Now in Legal Rebels:
Posted Apr 17, 2012 11:00 am CDT
Arthur Longworth was only 21 when he was sentenced to life in prison without parole, a mandatory penalty in Washington state for his aggravated murder conviction.
Longworth was a seventh-grade dropout who was kicked out of a state-run group home at age 16, the Seattle Times reports. After that, he was homeless or in jail. When he first went to prison for murder, he was sent to solitary confinement 13 times for infractions.
At age 47, Longworth is still in prison, but he’s winning acclaim for his writing, the story says. He has won two national literary prizes, including one for best prison memoir. The story says his mostly nonfiction stories “are spare and unsentimental descriptions of prison life” that are infused “with a slow boil of outrage.”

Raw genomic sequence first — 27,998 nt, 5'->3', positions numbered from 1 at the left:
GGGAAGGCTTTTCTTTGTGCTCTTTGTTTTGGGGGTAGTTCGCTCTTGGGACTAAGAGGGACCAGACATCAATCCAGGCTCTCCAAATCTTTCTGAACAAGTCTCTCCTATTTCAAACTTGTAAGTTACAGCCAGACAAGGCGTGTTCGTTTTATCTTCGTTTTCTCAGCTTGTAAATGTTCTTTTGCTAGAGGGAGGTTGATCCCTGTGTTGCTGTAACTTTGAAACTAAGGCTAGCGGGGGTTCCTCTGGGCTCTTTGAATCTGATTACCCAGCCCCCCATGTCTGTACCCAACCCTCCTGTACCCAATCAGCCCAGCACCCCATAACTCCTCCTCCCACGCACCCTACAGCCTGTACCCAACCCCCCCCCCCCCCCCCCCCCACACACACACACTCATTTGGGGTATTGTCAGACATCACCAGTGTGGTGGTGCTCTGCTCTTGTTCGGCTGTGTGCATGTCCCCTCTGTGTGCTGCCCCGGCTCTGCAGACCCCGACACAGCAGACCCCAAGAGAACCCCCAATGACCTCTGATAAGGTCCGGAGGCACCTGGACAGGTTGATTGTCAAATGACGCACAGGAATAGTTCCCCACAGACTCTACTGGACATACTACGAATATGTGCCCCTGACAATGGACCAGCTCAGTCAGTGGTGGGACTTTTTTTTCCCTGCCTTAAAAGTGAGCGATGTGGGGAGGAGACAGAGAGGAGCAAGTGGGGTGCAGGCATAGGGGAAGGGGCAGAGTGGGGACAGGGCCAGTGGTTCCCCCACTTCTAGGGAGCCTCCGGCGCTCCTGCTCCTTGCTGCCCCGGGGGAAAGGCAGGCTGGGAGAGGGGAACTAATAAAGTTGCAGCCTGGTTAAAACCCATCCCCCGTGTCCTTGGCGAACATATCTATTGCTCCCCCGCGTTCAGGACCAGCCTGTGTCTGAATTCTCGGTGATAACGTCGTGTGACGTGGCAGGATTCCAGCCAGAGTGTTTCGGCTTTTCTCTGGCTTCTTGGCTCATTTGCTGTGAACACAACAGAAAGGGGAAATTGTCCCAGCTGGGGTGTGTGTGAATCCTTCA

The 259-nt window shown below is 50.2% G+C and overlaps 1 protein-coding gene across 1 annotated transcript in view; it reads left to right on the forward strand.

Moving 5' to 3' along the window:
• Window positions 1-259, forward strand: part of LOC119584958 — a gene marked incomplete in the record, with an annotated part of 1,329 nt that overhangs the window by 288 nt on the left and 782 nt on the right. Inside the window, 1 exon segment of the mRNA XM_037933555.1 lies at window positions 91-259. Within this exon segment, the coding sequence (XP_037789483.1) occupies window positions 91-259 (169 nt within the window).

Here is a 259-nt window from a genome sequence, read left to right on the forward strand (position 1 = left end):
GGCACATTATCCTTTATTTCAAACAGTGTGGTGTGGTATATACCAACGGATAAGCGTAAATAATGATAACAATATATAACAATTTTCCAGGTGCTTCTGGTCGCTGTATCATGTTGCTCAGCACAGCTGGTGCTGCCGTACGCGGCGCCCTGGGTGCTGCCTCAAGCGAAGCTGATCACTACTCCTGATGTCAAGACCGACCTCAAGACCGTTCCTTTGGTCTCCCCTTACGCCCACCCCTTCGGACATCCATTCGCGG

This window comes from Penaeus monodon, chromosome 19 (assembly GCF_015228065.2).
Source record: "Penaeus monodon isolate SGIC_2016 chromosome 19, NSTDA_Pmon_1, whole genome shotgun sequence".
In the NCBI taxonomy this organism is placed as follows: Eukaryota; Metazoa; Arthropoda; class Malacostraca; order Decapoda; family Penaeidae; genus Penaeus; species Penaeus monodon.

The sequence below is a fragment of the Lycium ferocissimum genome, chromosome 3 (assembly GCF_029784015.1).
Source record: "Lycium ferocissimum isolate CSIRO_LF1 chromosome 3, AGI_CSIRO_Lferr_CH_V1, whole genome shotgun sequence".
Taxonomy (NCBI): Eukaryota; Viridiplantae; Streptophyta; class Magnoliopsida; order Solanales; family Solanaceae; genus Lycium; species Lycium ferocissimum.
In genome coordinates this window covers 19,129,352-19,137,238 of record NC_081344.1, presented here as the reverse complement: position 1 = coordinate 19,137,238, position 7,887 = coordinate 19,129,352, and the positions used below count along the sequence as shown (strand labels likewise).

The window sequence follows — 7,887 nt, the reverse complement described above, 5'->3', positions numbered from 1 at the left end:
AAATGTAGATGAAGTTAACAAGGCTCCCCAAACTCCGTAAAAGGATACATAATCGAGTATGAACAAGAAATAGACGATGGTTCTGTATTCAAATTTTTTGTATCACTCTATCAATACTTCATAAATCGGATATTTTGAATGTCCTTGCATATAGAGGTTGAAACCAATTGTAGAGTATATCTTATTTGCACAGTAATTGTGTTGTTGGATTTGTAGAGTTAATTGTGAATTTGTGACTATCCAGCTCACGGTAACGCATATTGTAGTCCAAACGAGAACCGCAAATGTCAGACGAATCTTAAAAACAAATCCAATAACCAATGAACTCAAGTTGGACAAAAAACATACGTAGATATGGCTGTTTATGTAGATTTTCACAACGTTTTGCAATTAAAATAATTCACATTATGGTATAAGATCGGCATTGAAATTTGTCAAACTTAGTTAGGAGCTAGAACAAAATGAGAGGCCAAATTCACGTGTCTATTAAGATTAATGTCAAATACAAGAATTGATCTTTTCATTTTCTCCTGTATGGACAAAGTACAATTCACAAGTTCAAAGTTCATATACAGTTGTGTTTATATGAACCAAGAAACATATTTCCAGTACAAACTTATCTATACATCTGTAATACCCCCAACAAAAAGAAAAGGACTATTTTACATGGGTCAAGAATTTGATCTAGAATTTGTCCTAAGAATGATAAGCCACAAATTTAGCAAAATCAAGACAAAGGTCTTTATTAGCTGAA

Only one of Longworth’s works has been published, and it was by a vanity press in Oregon. His first work was confiscated by the prison when he tried to mail it to his wife, a nurse who married him after his incarceration. The day-in-the-life book was critical of a prison official, and Longworth believes his two-month stint in solitary confinement afterward was in retaliation.
Now Longworth is pinning his hopes on a different writing—a clemency petition submitted by a volunteer, KUOW News reports. The petition pending before Gov. Chris Gregoire is considered a long shot.
Longworth was convicted of murdering Cynthia Nelson, 25, a woman he contacted to learn more about Amway. The woman was “killed for no reason at all,” according to former Snohomish County Sheriff Rick Bart. He told the Seattle Times it was a case of “cold-blooded murder.”
Hat tip to Pat’s Papers.
Updated at 8:45 a.m. to include details of the murder.